Printers, compositors, and advertisers sometimes experimented with typography in order to call more attention to certain newspaper notices.  While that does not appear to have been the intention in this instance, Ingraham’s upside-down advertisement still raises questions about how readers experienced advertisements with unusual formats or placed in unusual spots within newspapers.  Ingraham’s advertisement, flipped over and surrounded by news, may have garnered more notice than had it run alongside advertisements from his competitors that ran elsewhere in the Massachusetts Spy.

October 11

What was advertised in a colonial American newspaper 250 years ago this week?

Massachusetts Spy (October 8, 1772).

“He has almost every Article usually enquired for in that way.”

In the fall of 1772, Duncan Ingraham, Jr., took to the pages of the Massachusetts Spy to promote “a very Large and Elegant Assortment of ENGLISH, India and Scotch GOODS, which are now ready for Sale, at his Shop” on Union Street in Boston.  In an advertisement that ran in the October 8 edition, he made appeals to both price and choice in his efforts to entice consumers to shop at his establishment.  Ingraham made bold claims in both regards.  He trumpeted that he would “sell Wholesale and Retail as cheap for Cash [as] at any Store in America,” comparing his prices to those in other shops in Boston as well as Charleston, New York, Philadelphia, and other ports throughout the colonies.  Ingraham confidently stated that “His Prices will show the Goods well charged.”  In turn, he “doubts not of giving satisfaction to all who please to favour him with their custom.”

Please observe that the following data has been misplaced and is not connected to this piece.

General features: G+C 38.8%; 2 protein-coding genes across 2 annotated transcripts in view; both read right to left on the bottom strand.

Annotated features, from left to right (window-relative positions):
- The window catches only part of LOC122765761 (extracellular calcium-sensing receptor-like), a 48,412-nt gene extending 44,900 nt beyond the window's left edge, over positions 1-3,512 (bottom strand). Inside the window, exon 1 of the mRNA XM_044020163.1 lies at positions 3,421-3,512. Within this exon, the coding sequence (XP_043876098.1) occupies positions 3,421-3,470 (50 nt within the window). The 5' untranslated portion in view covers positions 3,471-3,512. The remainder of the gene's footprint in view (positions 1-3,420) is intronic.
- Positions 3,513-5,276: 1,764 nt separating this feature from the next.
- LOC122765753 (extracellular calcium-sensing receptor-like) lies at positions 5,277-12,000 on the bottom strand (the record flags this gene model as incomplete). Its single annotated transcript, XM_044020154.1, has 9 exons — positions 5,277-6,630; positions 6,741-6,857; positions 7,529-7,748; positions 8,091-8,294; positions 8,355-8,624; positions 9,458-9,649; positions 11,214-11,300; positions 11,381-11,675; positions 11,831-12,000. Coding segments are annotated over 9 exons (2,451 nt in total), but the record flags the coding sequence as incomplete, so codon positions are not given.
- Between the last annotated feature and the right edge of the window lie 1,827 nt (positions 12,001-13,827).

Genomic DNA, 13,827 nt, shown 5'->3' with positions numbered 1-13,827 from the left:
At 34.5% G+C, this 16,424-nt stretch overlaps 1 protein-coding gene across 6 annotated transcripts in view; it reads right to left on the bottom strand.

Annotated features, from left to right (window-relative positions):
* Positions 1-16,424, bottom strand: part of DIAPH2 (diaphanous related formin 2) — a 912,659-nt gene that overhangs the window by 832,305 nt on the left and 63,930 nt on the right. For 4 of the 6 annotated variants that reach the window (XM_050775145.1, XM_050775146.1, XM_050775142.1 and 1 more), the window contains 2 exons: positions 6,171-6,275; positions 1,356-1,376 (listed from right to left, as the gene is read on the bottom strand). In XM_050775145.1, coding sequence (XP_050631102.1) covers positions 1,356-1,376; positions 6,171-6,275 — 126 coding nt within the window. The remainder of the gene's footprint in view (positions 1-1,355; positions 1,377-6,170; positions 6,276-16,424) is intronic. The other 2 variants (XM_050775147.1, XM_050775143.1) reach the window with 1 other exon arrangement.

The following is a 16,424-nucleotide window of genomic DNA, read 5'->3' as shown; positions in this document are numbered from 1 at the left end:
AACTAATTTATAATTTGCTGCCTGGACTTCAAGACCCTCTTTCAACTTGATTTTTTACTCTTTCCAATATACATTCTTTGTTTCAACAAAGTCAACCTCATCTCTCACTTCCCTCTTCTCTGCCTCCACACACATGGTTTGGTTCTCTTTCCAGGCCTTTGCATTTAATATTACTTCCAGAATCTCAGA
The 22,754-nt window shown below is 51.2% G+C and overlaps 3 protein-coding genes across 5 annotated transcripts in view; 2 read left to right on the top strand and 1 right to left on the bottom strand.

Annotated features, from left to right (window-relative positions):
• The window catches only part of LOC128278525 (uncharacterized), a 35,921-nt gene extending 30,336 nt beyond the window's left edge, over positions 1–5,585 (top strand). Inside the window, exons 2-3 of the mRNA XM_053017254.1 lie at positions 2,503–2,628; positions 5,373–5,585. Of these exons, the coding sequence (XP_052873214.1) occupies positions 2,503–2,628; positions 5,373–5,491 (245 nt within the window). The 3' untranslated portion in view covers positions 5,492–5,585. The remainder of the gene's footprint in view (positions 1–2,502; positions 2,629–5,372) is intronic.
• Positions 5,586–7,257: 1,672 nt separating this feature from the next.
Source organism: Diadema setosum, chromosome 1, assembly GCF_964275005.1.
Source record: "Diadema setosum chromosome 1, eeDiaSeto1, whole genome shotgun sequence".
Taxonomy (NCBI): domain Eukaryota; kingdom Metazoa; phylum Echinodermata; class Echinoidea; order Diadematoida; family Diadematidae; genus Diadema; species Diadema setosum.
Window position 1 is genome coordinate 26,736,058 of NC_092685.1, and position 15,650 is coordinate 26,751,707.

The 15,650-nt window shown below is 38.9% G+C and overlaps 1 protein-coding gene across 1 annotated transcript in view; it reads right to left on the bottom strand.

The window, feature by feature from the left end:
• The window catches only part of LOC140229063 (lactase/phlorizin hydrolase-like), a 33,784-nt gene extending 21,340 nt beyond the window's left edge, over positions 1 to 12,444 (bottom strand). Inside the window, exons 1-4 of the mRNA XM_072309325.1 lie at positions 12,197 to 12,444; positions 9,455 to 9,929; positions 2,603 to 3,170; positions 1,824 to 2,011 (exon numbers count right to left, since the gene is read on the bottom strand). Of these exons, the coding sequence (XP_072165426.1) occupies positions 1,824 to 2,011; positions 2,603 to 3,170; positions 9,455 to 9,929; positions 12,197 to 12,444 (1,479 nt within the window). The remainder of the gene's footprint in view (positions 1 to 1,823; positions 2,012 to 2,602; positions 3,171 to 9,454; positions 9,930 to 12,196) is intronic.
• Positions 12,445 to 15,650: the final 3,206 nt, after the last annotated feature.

He had many competitors in Boston, including several who advertised in the Massachusetts Gazette and Boston Weekly News-Letter on the same day.  Herman Brimmer and Andrew Brimmer, Caleb Blanchard, Joshua Gardner, and William Jackson all placed advertisements that listed dozens of imported items available at their shops, demonstrating an array of choices for prospective customers.  The partnership of Amorys, Taylor, and Rogers also published what amounted to a catalog of their merchandise under a headline that promised “GOODS EXTREMELY CHEAP.”  Ingraham adopted a different strategy, choosing instead to market his “very Large and Elegant Assortment” of goods with a nota bene in which he declared that he “has almost every Article usually enquired for in that way.”  He left it to readers to imagine his merchandise on their own.  Even if he did not happen to carry an item a shopper desired, if such a bold claim managed to get them into his store, then he still had an opportunity to make a sale by recommending alternatives.